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Felix Ungerman, deputy chief of staff in Rep. Don Bacon’s office, said the State Department hotline and form is the proper way for Americans to register for evacuation. What’s making things difficult is that the system has has become overwhelmed, he said.

Additionally, to get non-Americans evacuated, people should work through their congressional or U.S. Senate office, Ungerman said.

Ungerman said that the situation is uncertain in Afghanistan and that each family will need to assess its own risks. Anyone headed to the airport should bring as much water and food as they can carry, in case they become stranded there.

Feroz Mohmand, now a U.S. citizen but at one time a press aide to former Afghan President Hamid Karzai, said Afghan Americans are fearful of even trying to reach the airport. Seventeen Americans he knows of are afraid they will be killed at a Taliban checkpoint before reaching the airport.

His own mother and seven of his 10 siblings live in Afghanistan, exposed to the potential wrath of the Taliban. He is at his wit’s end.

He has had tearful phone conversations with family members, wondering what to do about their seemingly hopeless situation. They fear they could be arrested or killed at any time.

“Everybody’s saying, ‘Let’s say goodbye now,’” Mohmand said. “I’m speechless how to respond. ... For the past several days, I haven’t slept well. I have my phone in my hand all the time. I’m lost. I’m shocked. I’m helpless. I can’t do anything.”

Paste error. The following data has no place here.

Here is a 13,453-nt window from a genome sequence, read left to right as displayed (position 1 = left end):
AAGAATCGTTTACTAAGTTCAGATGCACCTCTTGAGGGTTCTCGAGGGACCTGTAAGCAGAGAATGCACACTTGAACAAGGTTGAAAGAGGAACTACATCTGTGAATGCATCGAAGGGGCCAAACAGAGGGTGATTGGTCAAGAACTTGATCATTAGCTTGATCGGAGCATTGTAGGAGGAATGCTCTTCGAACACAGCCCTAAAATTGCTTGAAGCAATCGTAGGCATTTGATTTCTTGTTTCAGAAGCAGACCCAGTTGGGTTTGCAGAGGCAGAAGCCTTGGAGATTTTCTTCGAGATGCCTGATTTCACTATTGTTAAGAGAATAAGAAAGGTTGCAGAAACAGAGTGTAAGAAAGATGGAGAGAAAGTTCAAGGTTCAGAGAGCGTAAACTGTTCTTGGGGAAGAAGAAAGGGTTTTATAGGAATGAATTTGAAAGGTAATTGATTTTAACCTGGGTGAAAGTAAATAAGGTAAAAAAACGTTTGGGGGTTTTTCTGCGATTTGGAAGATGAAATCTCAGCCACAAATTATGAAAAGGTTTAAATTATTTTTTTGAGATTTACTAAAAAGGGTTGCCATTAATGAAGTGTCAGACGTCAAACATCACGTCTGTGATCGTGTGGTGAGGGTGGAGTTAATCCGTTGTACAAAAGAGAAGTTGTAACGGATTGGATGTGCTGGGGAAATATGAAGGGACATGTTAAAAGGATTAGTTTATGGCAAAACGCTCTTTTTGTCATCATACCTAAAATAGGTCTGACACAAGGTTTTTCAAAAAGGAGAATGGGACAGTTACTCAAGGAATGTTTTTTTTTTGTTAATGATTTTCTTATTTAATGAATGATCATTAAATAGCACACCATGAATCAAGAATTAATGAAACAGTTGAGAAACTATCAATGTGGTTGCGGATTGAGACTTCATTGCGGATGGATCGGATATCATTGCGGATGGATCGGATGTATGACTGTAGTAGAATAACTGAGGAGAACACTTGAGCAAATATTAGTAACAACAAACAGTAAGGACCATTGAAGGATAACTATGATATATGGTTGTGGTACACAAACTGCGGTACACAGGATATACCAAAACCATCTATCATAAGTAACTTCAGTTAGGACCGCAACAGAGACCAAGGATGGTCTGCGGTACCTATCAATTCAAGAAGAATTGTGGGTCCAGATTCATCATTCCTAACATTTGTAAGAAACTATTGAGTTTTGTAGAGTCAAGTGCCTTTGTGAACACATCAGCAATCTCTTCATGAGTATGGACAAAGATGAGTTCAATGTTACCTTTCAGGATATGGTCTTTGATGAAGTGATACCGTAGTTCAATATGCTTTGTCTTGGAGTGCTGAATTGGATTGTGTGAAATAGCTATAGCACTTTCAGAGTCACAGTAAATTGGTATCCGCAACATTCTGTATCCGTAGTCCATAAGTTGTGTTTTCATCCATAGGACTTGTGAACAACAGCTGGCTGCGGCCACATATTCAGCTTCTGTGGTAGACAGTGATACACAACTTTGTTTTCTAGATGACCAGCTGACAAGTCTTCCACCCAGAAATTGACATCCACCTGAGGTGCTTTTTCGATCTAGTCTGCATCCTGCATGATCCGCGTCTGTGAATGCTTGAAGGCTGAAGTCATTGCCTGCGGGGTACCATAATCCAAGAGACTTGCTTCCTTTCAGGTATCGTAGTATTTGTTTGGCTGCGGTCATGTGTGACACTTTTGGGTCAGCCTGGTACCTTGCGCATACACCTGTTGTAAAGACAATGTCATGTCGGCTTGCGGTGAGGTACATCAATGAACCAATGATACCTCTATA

Kubra Haidari, 27, of Omaha is terrified for women and girls in her native country.

Some of her young female cousins live in a rural province in central Afghanistan where the Taliban took control a month ago. They have already been forced to quit school.

“They said ‘We don’t have a normal life anymore,’” Haidari said

In some places, she said, the Taliban have demanded that families turn over girls as young as 12 to marry Taliban soldiers three or four times their age.

“The situation is so painful, I don’t know how to express it,” Haidari said.

Haidari was part of a light-skinned ethnic and religious minority group that was targeted by the Taliban. She was only 17 when she and her husband, Nematullah, left Afghanistan. They spent five years in a United Nations refugee camp in Indonesia, waiting for approval to emigrate to the U.S.

Now they have three children. Her husband has worked at a meatpacking plant, and she has worked for a local nonprofit that aids refugees.

But her thoughts are with those in her home country.

“Things were slowly getting better, and then the Taliban came back,” Haidari said. “We’re going back, not forward.”

The U.S. has been at war in Afghanistan for 20 years. This year, President Joe Biden followed through on the commitment of his predecessor, Donald Trump, to withdraw the last remnant of U.S. forces from the country, estimated at about 2,500 U.S. troops.

The swift collapse of the government and army, built at the expense of so much U.S. blood and cash, brought charges that the Biden administration hadn’t prepared. Only a few of about 88,000 Afghans who worked for the U.S. government or affiliated nonprofits have been evacuated.

“There has been despair, and a feeling of abandonment by the Americans,” said Sher Jan Ahmadzai, who heads the Center for Afghanistan Studies at the University of Nebraska at Omaha. “All these situations were predicted. The so-called ‘responsible withdrawal’ was not responsible at all.”

“Afghans,” he said, “have been stabbed in the back.”